Random House UK, Cornerstone| 6 August 2020|407 pages| Kindle review copy via NetGalley
Lisa Jewell is one of my favourite authors and yet I struggled to read Invisible Girl. I struggled to get interested in it at first and at about 25% I nearly gave up. But I can’t give up on a book by a favourite author, so I carried on.
The book description below is what made me want to read it:
It is nearly midnight, and very cold. Yet in this dark place of long grass and tall trees where cats hunt and foxes shriek, a girl is waiting…
When Saffyre Maddox was ten something terrible happened and she’s carried the pain of it around with her ever since. The man who she thought was going to heal her didn’t, and now she hides from him, invisible in the shadows, learning his secrets; secrets she could use to blow his safe, cosy world apart.
Owen Pick is invisible too. He’s thirty-three years old and he’s never had a girlfriend, he’s never even had a friend. Nobody sees him. Nobody cares about him. But when Saffyre Maddox disappears from opposite his house on Valentine’s night, suddenly the whole world is looking at him. Accusing him. Holding him responsible. Because he’s just the type, isn’t he? A bit creepy?
I struggled because it is slow-going, the narrative jumps around between Saffyre, Owen and Cate (the long suffering wife of Roan, a child psychologist) and also between the present and the past tenses. I was never really sure where the story was going.
The blurb tells you the the bare bones of the plot. It’s a mystery revolving around secrets – what was the terrible thing that happened to Saffyre, what are the characters hiding, why does everybody shun Owen and are they all unreliable narrators? I was never really sure and didn’t trust any of them. It certainly doesn’t hold back on some of the most unsavoury aspects of life – sexual harassment, abuse, self-harm, in-celibates, on-line forums and so on. It’s the slow pace that made it drag for me and lessened any sense of tension about what was going to happen. All is explained by the end – apart, that is, from one final thread that is left hanging.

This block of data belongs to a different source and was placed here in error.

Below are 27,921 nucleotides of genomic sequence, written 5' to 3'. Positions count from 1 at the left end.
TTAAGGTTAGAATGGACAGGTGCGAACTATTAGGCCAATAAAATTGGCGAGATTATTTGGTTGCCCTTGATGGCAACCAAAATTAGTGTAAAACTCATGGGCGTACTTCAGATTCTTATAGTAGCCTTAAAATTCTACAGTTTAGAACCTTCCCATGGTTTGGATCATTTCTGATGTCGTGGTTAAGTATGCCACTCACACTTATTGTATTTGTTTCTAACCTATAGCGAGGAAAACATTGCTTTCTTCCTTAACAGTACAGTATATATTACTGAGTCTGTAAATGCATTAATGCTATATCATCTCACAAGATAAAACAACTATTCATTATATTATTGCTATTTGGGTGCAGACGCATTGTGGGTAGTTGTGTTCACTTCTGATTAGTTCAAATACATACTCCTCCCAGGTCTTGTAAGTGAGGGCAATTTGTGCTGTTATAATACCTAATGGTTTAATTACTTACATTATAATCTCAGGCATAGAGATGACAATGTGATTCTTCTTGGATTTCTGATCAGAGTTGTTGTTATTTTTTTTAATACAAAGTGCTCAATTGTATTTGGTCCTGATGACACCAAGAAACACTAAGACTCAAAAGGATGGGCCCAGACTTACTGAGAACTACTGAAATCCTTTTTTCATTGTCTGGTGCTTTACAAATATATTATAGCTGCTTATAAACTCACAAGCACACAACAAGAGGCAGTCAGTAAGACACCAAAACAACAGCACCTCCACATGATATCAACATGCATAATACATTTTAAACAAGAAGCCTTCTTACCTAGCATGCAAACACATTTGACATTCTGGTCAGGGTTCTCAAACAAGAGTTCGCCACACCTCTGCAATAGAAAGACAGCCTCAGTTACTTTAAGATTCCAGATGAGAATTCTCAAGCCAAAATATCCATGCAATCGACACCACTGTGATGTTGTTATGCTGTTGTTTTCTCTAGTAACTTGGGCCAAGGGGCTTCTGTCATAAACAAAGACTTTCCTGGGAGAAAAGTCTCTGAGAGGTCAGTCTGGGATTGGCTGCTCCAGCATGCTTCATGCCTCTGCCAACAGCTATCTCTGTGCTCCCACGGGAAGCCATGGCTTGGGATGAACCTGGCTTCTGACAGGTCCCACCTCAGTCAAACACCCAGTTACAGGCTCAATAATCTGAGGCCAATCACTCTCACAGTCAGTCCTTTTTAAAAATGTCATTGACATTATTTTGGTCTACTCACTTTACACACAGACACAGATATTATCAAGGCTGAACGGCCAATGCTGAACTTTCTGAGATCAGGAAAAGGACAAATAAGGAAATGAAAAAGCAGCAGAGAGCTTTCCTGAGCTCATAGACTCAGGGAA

Lisa Jewell’s Acknowledgements are interesting, in that she explains how she writes. Until she has finished a book she writes it is ‘just me and my (three) typing fingers and my weird imaginary world.’ She doesn’t do research because it puts her off her stride and she doesn’t like editorial input when she is writing. But when she has finished then, as she describes it, all these magical people appear and fix her imaginary world. Of course, then she thanks all those people, her editors, sales and marketing and publicity teams.
Her methods have worked enormously well in all the other books of hers that I’ve read and I’ve been enthralled, mystified and captivated by them – but just not this one, I’m sorry to say.
My thanks to the publishers and to NetGalley for my copy and I wish I could have been more engaged and enthusiastic about this book.